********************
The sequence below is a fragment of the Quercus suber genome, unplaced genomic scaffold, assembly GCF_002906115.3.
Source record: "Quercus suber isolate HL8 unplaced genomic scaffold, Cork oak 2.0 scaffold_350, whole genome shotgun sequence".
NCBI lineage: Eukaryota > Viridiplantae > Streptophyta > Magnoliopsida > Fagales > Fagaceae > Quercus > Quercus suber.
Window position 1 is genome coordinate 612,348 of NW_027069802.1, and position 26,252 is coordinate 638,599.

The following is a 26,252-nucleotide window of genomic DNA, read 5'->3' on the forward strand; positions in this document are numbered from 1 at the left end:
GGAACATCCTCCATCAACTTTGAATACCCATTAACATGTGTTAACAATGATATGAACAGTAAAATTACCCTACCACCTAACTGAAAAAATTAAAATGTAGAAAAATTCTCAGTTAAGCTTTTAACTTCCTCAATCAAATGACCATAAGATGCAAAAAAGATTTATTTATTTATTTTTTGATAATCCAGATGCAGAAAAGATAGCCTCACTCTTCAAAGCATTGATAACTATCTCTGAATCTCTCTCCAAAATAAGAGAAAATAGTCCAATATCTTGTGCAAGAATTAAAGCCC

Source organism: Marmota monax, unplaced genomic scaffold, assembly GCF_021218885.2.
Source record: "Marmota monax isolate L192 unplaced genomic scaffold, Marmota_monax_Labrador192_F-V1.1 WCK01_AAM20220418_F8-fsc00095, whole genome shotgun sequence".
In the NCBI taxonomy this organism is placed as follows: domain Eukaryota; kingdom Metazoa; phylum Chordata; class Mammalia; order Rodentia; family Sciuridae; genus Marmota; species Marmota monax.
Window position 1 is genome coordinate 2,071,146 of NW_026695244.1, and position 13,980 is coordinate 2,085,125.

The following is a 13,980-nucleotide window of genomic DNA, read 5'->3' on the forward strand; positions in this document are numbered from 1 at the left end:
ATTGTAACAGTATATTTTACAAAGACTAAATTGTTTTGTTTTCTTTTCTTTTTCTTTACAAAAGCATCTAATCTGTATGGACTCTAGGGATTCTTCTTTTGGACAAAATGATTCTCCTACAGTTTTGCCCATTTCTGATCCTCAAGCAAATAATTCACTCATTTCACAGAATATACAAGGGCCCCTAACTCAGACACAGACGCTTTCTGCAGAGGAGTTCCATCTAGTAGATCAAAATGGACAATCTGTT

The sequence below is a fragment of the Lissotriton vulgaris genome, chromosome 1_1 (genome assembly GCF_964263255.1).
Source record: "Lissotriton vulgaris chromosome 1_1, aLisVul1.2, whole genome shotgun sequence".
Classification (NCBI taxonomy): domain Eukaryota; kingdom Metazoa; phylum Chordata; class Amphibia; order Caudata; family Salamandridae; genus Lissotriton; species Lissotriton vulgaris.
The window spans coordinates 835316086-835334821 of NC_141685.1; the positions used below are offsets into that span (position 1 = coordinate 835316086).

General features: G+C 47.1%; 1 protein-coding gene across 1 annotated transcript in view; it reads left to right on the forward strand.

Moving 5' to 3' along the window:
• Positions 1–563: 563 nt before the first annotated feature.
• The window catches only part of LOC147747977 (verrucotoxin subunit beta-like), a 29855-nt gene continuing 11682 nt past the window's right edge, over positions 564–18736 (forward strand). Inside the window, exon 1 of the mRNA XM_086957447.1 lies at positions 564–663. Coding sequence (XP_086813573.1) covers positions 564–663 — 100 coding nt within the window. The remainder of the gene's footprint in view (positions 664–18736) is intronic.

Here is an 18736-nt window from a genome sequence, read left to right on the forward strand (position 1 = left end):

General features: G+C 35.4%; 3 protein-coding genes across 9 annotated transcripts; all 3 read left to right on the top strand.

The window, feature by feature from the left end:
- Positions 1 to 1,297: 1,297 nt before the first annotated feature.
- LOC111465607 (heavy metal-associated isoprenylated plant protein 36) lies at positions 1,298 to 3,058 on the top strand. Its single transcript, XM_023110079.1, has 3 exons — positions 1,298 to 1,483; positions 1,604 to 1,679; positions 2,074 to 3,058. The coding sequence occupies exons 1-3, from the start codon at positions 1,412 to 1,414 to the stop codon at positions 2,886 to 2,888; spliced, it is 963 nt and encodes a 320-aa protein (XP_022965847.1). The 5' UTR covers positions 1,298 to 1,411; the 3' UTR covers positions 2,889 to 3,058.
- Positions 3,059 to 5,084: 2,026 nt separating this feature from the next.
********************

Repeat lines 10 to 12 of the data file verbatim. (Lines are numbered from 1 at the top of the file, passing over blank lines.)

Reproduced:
Window position 1 is genome coordinate 2,071,146 of NW_026695244.1, and position 13,980 is coordinate 2,085,125.

The following is a 13,980-nucleotide window of genomic DNA, read 5'->3' on the forward strand; positions in this document are numbered from 1 at the left end:
ATTGTAACAGTATATTTTACAAAGACTAAATTGTTTTGTTTTCTTTTCTTTTTCTTTACAAAAGCATCTAATCTGTATGGACTCTAGGGATTCTTCTTTTGGACAAAATGATTCTCCTACAGTTTTGCCCATTTCTGATCCTCAAGCAAATAATTCACTCATTTCACAGAATATACAAGGGCCCCTAACTCAGACACAGACGCTTTCTGCAGAGGAGTTCCATCTAGTAGATCAAAATGGACAATCTGTT